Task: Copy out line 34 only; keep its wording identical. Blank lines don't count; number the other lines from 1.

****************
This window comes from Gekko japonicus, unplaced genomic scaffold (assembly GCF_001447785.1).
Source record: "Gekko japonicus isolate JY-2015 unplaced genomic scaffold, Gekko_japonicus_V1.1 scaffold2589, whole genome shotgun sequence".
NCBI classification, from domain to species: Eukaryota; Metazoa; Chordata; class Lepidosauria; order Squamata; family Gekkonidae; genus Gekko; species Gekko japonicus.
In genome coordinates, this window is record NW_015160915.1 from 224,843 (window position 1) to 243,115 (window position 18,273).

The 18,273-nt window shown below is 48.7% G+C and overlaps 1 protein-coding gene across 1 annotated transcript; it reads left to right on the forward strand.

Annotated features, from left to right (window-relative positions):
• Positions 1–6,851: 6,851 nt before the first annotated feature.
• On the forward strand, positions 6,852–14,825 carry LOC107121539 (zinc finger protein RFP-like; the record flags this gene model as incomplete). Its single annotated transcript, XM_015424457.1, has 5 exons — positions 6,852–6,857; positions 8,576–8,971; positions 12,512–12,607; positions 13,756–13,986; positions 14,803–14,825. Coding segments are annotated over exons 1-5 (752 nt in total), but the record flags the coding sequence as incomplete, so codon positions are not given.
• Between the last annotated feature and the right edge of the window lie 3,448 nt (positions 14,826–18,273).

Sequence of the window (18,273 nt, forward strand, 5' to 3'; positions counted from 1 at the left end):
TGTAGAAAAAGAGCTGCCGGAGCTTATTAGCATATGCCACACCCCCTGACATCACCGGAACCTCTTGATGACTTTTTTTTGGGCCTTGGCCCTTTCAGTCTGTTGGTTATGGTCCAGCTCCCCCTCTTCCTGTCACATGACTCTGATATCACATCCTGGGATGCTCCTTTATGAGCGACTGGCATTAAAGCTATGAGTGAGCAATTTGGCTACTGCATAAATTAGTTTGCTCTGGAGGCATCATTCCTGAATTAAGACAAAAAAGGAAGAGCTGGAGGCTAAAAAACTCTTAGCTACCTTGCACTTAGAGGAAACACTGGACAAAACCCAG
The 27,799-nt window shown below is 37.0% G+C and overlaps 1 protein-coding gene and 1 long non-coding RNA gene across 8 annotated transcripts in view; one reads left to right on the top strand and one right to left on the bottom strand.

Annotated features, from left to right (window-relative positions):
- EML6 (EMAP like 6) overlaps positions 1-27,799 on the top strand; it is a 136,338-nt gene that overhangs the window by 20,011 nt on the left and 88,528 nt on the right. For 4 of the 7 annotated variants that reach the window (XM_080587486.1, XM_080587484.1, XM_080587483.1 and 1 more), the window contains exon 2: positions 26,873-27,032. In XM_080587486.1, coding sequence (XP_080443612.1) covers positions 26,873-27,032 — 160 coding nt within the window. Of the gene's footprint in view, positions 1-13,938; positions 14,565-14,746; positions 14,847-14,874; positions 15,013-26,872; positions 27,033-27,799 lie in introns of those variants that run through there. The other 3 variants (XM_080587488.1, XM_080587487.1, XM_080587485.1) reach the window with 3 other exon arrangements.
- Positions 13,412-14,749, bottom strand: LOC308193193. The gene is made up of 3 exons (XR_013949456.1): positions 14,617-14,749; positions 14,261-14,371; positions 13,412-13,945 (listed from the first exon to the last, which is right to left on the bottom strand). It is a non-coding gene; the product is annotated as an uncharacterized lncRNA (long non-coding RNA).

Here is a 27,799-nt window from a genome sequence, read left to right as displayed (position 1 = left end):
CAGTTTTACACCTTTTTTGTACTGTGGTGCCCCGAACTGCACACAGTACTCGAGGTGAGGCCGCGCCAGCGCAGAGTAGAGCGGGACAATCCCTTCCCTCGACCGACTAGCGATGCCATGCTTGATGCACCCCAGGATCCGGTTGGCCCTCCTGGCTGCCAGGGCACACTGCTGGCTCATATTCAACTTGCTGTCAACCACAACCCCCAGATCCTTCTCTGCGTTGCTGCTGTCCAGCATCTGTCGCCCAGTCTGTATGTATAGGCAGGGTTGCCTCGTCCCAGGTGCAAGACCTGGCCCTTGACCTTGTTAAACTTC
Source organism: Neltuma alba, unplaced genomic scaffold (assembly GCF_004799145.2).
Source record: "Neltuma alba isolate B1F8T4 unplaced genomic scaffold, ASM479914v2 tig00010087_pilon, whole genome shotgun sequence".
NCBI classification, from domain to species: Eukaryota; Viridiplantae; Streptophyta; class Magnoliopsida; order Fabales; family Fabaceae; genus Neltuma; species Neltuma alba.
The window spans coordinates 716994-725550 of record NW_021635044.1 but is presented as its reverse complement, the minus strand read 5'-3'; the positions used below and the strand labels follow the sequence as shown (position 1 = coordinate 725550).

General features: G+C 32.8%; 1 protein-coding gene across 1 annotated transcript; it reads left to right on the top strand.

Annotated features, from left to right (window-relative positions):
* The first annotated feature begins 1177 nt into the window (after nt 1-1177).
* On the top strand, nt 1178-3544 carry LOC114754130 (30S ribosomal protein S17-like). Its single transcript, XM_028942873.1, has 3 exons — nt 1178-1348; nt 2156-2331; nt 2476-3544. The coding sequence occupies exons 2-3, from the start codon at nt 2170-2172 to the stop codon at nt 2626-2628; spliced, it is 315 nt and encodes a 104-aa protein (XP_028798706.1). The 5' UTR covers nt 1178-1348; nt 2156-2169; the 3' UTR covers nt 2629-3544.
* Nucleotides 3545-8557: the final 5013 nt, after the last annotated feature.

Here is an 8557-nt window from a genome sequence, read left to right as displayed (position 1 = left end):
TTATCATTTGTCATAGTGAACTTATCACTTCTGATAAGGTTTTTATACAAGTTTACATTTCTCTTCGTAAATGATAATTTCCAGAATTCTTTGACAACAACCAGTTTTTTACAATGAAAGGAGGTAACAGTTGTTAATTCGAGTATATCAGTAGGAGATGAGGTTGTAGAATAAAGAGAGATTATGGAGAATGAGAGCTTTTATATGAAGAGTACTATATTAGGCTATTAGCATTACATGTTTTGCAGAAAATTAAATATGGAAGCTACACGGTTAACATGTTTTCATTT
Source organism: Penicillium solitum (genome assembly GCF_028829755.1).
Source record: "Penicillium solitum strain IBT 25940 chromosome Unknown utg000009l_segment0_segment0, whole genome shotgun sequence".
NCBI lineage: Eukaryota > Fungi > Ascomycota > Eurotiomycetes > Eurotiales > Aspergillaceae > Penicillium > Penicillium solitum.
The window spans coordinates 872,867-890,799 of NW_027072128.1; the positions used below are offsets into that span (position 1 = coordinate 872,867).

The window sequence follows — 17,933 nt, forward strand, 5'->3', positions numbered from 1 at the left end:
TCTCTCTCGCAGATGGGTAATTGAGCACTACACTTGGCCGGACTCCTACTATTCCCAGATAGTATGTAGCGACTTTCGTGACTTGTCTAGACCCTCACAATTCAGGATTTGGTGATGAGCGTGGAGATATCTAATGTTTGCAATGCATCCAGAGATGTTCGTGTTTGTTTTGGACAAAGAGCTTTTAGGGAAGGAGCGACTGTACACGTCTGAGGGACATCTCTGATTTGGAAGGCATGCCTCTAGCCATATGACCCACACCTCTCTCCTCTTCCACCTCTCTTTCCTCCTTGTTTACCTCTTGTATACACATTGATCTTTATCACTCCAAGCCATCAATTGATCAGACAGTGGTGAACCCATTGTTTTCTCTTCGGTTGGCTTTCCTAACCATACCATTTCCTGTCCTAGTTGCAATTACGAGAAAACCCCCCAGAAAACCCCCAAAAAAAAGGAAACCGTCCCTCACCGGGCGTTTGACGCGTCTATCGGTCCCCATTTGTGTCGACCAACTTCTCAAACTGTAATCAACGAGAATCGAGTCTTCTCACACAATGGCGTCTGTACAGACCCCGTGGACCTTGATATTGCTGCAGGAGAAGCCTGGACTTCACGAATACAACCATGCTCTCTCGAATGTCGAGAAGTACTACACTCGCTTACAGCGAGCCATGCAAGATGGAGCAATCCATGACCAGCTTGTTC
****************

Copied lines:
TCTCTCTCGCAGATGGGTAATTGAGCACTACACTTGGCCGGACTCCTACTATTCCCAGATAGTATGTAGCGACTTTCGTGACTTGTCTAGACCCTCACAATTCAGGATTTGGTGATGAGCGTGGAGATATCTAATGTTTGCAATGCATCCAGAGATGTTCGTGTTTGTTTTGGACAAAGAGCTTTTAGGGAAGGAGCGACTGTACACGTCTGAGGGACATCTCTGATTTGGAAGGCATGCCTCTAGCCATATGACCCACACCTCTCTCCTCTTCCACCTCTCTTTCCTCCTTGTTTACCTCTTGTATACACATTGATCTTTATCACTCCAAGCCATCAATTGATCAGACAGTGGTGAACCCATTGTTTTCTCTTCGGTTGGCTTTCCTAACCATACCATTTCCTGTCCTAGTTGCAATTACGAGAAAACCCCCCAGAAAACCCCCAAAAAAAAGGAAACCGTCCCTCACCGGGCGTTTGACGCGTCTATCGGTCCCCATTTGTGTCGACCAACTTCTCAAACTGTAATCAACGAGAATCGAGTCTTCTCACACAATGGCGTCTGTACAGACCCCGTGGACCTTGATATTGCTGCAGGAGAAGCCTGGACTTCACGAATACAACCATGCTCTCTCGAATGTCGAGAAGTACTACACTCGCTTACAGCGAGCCATGCAAGATGGAGCAATCCATGACCAGCTTGTTC